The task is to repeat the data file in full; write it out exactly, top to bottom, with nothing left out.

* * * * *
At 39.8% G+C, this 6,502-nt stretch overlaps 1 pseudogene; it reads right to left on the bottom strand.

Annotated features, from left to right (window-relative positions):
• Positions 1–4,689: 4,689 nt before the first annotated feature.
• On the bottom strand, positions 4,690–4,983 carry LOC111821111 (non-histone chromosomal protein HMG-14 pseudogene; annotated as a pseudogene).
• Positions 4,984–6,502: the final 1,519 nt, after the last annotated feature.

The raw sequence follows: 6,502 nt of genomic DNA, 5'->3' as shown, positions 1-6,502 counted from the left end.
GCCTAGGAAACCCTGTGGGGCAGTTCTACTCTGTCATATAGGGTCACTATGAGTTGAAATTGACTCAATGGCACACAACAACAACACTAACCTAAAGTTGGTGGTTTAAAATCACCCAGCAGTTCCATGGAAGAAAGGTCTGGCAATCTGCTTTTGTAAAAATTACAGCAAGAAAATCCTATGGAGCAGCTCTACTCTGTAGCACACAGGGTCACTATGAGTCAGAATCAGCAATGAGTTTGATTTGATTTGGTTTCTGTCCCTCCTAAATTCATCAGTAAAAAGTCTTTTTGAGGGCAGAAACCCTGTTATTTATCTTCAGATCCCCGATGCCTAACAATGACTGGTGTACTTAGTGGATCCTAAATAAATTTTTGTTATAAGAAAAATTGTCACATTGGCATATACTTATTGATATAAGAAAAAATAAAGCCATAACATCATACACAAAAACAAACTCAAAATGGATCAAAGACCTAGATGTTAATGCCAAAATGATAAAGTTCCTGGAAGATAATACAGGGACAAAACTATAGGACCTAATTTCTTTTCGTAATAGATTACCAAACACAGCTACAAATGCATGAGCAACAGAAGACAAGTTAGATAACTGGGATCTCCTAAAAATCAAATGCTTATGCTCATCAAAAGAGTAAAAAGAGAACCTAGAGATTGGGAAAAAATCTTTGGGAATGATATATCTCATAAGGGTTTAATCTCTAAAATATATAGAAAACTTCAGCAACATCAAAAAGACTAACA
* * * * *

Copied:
At 39.8% G+C, this 6,502-nt stretch overlaps 1 pseudogene; it reads right to left on the bottom strand.

Annotated features, from left to right (window-relative positions):
• Positions 1–4,689: 4,689 nt before the first annotated feature.
• On the bottom strand, positions 4,690–4,983 carry LOC111821111 (non-histone chromosomal protein HMG-14 pseudogene; annotated as a pseudogene).
• Positions 4,984–6,502: the final 1,519 nt, after the last annotated feature.

The raw sequence follows: 6,502 nt of genomic DNA, 5'->3' as shown, positions 1-6,502 counted from the left end.
GCCTAGGAAACCCTGTGGGGCAGTTCTACTCTGTCATATAGGGTCACTATGAGTTGAAATTGACTCAATGGCACACAACAACAACACTAACCTAAAGTTGGTGGTTTAAAATCACCCAGCAGTTCCATGGAAGAAAGGTCTGGCAATCTGCTTTTGTAAAAATTACAGCAAGAAAATCCTATGGAGCAGCTCTACTCTGTAGCACACAGGGTCACTATGAGTCAGAATCAGCAATGAGTTTGATTTGATTTGGTTTCTGTCCCTCCTAAATTCATCAGTAAAAAGTCTTTTTGAGGGCAGAAACCCTGTTATTTATCTTCAGATCCCCGATGCCTAACAATGACTGGTGTACTTAGTGGATCCTAAATAAATTTTTGTTATAAGAAAAATTGTCACATTGGCATATACTTATTGATATAAGAAAAAATAAAGCCATAACATCATACACAAAAACAAACTCAAAATGGATCAAAGACCTAGATGTTAATGCCAAAATGATAAAGTTCCTGGAAGATAATACAGGGACAAAACTATAGGACCTAATTTCTTTTCGTAATAGATTACCAAACACAGCTACAAATGCATGAGCAACAGAAGACAAGTTAGATAACTGGGATCTCCTAAAAATCAAATGCTTATGCTCATCAAAAGAGTAAAAAGAGAACCTAGAGATTGGGAAAAAATCTTTGGGAATGATATATCTCATAAGGGTTTAATCTCTAAAATATATAGAAAACTTCAGCAACATCAAAAAGACTAACA